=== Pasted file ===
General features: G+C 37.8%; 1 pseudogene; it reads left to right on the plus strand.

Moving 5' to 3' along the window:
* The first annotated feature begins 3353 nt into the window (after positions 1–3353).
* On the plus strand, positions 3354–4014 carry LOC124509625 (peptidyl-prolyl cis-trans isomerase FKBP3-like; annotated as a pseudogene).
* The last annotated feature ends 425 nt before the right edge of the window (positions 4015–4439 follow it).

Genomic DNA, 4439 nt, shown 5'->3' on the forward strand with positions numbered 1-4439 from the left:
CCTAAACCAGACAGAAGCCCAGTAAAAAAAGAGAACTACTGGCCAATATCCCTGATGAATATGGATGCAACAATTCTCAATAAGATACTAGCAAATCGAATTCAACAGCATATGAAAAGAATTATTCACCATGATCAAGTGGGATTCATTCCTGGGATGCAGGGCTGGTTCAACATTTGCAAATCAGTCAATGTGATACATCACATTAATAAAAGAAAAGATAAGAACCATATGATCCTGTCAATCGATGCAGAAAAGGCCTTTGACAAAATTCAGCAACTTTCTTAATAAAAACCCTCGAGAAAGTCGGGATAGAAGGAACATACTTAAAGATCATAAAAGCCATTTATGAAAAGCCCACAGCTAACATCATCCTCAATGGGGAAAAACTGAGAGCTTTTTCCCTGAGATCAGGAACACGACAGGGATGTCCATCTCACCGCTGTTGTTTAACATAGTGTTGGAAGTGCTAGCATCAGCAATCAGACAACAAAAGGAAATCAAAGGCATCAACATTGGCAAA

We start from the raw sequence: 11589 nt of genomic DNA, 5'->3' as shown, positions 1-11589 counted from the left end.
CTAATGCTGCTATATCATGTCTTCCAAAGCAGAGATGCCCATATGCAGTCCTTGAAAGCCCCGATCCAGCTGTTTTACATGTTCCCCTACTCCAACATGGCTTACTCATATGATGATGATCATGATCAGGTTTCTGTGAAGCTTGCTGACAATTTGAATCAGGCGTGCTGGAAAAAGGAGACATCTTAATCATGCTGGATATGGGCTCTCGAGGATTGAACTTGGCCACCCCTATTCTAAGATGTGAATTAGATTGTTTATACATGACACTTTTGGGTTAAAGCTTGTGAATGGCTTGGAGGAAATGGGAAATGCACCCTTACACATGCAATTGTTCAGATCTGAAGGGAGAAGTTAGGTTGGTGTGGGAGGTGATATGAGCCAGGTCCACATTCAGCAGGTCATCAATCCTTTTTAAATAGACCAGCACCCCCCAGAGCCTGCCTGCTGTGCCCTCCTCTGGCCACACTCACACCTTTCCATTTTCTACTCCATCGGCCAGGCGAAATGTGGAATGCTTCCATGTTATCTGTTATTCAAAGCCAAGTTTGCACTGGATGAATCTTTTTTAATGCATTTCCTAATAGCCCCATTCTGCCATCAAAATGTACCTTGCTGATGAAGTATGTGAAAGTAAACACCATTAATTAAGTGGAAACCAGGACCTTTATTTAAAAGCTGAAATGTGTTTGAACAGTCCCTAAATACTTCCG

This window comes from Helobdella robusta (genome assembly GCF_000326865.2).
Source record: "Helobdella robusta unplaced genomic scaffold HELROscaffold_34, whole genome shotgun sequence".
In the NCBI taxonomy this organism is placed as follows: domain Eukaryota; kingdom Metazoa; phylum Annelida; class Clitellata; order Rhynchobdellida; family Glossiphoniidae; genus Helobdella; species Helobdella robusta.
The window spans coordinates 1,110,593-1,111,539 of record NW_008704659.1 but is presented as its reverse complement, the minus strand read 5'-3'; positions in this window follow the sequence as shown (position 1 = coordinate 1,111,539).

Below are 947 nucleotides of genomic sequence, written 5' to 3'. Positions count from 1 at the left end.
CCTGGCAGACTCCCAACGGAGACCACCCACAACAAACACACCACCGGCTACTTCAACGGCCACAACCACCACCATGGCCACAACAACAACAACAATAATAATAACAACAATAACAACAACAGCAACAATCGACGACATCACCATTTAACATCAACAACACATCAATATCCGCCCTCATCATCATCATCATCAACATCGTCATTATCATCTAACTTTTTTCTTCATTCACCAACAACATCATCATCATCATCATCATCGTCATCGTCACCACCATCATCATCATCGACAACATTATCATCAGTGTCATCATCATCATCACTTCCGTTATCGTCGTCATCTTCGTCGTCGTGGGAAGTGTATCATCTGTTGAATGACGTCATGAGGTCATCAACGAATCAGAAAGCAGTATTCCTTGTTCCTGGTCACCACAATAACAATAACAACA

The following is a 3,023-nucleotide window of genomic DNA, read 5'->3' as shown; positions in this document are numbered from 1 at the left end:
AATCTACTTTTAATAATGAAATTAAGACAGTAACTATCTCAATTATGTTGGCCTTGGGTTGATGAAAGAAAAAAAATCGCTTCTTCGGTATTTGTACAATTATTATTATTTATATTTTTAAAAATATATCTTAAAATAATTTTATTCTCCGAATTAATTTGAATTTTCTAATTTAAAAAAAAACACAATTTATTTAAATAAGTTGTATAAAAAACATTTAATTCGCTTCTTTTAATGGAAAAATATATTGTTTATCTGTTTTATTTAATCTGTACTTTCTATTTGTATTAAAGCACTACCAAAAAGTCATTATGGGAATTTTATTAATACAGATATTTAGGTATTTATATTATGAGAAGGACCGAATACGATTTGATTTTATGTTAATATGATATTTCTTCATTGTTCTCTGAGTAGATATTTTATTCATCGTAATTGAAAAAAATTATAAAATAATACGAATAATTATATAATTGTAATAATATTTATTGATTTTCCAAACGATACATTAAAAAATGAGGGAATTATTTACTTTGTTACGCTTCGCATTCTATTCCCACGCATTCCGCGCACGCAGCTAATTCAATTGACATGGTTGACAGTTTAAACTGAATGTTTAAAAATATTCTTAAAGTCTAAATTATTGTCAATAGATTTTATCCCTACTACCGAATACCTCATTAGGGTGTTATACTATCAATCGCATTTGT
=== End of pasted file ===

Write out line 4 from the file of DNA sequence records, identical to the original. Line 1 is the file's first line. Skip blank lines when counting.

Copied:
* On the plus strand, positions 3354–4014 carry LOC124509625 (peptidyl-prolyl cis-trans isomerase FKBP3-like; annotated as a pseudogene).